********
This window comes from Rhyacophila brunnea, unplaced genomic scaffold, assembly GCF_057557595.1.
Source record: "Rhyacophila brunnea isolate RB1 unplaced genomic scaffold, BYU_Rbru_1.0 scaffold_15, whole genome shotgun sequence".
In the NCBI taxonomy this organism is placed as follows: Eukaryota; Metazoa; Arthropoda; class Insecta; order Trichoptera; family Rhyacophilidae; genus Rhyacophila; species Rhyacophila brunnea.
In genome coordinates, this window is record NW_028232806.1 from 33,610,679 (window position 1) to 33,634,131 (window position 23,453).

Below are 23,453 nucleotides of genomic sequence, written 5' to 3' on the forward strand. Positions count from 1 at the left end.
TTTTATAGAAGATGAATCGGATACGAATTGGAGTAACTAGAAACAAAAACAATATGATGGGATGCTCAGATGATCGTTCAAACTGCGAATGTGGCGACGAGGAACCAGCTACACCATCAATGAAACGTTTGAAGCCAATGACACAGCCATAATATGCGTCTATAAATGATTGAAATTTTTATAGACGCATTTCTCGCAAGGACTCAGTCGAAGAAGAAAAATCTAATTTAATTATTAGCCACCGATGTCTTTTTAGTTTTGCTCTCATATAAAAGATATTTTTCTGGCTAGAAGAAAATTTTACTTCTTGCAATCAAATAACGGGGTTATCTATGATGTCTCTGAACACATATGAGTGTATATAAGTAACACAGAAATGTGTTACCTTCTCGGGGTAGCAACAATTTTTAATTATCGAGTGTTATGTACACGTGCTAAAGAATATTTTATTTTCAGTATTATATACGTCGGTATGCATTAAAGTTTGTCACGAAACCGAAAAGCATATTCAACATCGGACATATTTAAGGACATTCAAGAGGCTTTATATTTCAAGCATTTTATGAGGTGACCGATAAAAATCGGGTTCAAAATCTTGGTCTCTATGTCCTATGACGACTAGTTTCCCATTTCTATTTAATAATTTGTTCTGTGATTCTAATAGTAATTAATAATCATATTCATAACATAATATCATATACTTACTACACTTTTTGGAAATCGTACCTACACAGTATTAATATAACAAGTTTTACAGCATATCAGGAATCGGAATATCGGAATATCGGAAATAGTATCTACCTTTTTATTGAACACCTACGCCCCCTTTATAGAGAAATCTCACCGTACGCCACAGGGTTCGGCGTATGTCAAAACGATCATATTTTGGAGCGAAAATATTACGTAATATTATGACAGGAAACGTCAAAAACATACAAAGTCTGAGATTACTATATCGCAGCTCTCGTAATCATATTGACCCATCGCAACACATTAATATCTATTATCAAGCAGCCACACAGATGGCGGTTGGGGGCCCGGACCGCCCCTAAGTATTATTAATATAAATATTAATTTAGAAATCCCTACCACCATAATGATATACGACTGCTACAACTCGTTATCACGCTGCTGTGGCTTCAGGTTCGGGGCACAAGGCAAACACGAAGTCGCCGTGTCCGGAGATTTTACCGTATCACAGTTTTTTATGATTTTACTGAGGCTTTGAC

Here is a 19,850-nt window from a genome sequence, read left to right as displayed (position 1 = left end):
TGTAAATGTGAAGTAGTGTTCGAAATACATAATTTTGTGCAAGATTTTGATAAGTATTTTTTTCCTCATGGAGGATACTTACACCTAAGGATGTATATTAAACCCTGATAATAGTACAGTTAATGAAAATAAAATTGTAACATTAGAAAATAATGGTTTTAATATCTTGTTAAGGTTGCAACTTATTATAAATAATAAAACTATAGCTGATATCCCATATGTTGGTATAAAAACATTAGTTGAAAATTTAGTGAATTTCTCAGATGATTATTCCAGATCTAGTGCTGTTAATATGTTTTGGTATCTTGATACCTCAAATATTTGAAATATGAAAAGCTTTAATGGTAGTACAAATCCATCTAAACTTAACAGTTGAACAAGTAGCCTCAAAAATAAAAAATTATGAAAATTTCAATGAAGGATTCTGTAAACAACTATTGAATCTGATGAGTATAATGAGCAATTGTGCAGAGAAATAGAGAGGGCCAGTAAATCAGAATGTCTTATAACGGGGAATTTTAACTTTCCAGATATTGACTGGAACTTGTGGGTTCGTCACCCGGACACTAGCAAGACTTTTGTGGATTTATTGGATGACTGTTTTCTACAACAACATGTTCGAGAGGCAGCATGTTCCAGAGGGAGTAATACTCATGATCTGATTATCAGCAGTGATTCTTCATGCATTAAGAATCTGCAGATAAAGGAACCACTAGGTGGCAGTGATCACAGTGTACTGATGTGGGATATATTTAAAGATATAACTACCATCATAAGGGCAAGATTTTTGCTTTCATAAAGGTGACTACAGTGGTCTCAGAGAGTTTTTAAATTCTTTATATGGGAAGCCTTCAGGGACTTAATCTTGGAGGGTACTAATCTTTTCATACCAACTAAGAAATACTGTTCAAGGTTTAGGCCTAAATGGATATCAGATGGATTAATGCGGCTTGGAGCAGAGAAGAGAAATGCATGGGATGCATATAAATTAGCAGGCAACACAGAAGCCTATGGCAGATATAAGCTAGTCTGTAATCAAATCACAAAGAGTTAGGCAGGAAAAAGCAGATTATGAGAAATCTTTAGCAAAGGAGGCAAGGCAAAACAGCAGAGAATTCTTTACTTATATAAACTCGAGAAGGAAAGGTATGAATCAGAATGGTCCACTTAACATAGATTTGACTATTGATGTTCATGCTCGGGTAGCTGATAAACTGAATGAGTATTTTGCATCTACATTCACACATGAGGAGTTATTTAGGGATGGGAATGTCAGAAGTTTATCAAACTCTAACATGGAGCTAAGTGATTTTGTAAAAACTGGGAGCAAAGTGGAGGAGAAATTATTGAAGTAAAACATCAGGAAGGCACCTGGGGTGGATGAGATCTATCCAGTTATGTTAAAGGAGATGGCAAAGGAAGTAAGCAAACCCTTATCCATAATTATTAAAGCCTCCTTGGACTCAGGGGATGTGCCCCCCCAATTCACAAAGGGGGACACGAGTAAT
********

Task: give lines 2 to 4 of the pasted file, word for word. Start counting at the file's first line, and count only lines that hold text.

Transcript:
Source record: "Rhyacophila brunnea isolate RB1 unplaced genomic scaffold, BYU_Rbru_1.0 scaffold_15, whole genome shotgun sequence".
In the NCBI taxonomy this organism is placed as follows: Eukaryota; Metazoa; Arthropoda; class Insecta; order Trichoptera; family Rhyacophilidae; genus Rhyacophila; species Rhyacophila brunnea.
In genome coordinates, this window is record NW_028232806.1 from 33,610,679 (window position 1) to 33,634,131 (window position 23,453).